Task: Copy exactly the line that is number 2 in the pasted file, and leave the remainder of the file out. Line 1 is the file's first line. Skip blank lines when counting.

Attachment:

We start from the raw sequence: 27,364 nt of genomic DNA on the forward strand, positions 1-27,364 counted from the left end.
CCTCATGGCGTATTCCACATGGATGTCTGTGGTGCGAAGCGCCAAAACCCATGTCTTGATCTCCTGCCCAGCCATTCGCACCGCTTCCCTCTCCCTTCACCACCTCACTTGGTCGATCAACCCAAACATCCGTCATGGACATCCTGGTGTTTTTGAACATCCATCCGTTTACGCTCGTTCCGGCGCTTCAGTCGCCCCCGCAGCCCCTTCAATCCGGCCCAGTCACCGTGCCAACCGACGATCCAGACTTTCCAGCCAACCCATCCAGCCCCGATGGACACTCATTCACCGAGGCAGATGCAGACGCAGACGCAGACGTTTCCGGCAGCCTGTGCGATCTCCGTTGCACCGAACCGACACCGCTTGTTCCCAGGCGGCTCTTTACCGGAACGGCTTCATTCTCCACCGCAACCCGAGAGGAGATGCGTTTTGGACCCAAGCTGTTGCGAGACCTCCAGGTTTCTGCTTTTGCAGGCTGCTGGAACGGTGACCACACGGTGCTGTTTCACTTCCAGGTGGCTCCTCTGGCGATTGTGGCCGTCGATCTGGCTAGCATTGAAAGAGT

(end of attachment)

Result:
CCTCATGGCGTATTCCACATGGATGTCTGTGGTGCGAAGCGCCAAAACCCATGTCTTGATCTCCTGCCCAGCCATTCGCACCGCTTCCCTCTCCCTTCACCACCTCACTTGGTCGATCAACCCAAACATCCGTCATGGACATCCTGGTGTTTTTGAACATCCATCCGTTTACGCTCGTTCCGGCGCTTCAGTCGCCCCCGCAGCCCCTTCAATCCGGCCCAGTCACCGTGCCAACCGACGATCCAGACTTTCCAGCCAACCCATCCAGCCCCGATGGACACTCATTCACCGAGGCAGATGCAGACGCAGACGCAGACGTTTCCGGCAGCCTGTGCGATCTCCGTTGCACCGAACCGACACCGCTTGTTCCCAGGCGGCTCTTTACCGGAACGGCTTCATTCTCCACCGCAACCCGAGAGGAGATGCGTTTTGGACCCAAGCTGTTGCGAGACCTCCAGGTTTCTGCTTTTGCAGGCTGCTGGAACGGTGACCACACGGTGCTGTTTCACTTCCAGGTGGCTCCTCTGGCGATTGTGGCCGTCGATCTGGCTAGCATTGAAAGAGT